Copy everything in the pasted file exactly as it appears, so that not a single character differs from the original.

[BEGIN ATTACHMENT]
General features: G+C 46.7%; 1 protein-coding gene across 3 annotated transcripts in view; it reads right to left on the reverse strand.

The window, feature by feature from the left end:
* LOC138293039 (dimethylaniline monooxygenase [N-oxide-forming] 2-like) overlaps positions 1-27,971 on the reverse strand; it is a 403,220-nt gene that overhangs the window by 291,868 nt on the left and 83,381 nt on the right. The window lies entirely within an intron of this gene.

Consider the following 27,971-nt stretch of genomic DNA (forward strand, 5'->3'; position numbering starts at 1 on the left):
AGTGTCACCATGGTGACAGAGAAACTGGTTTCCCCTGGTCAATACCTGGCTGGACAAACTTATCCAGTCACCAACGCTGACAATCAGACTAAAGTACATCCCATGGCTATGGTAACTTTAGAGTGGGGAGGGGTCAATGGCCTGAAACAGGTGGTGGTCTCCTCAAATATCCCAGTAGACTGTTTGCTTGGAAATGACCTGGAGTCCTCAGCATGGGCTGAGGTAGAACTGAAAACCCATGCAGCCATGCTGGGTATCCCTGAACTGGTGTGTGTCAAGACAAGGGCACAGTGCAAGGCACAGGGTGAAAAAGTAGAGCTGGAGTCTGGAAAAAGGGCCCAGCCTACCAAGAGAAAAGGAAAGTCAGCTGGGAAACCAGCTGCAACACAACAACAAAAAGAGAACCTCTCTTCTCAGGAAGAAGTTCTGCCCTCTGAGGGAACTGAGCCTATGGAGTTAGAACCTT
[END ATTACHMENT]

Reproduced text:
General features: G+C 46.7%; 1 protein-coding gene across 3 annotated transcripts in view; it reads right to left on the reverse strand.

The window, feature by feature from the left end:
* LOC138293039 (dimethylaniline monooxygenase [N-oxide-forming] 2-like) overlaps positions 1-27,971 on the reverse strand; it is a 403,220-nt gene that overhangs the window by 291,868 nt on the left and 83,381 nt on the right. The window lies entirely within an intron of this gene.

Consider the following 27,971-nt stretch of genomic DNA (forward strand, 5'->3'; position numbering starts at 1 on the left):
AGTGTCACCATGGTGACAGAGAAACTGGTTTCCCCTGGTCAATACCTGGCTGGACAAACTTATCCAGTCACCAACGCTGACAATCAGACTAAAGTACATCCCATGGCTATGGTAACTTTAGAGTGGGGAGGGGTCAATGGCCTGAAACAGGTGGTGGTCTCCTCAAATATCCCAGTAGACTGTTTGCTTGGAAATGACCTGGAGTCCTCAGCATGGGCTGAGGTAGAACTGAAAACCCATGCAGCCATGCTGGGTATCCCTGAACTGGTGTGTGTCAAGACAAGGGCACAGTGCAAGGCACAGGGTGAAAAAGTAGAGCTGGAGTCTGGAAAAAGGGCCCAGCCTACCAAGAGAAAAGGAAAGTCAGCTGGGAAACCAGCTGCAACACAACAACAAAAAGAGAACCTCTCTTCTCAGGAAGAAGTTCTGCCCTCTGAGGGAACTGAGCCTATGGAGTTAGAACCTT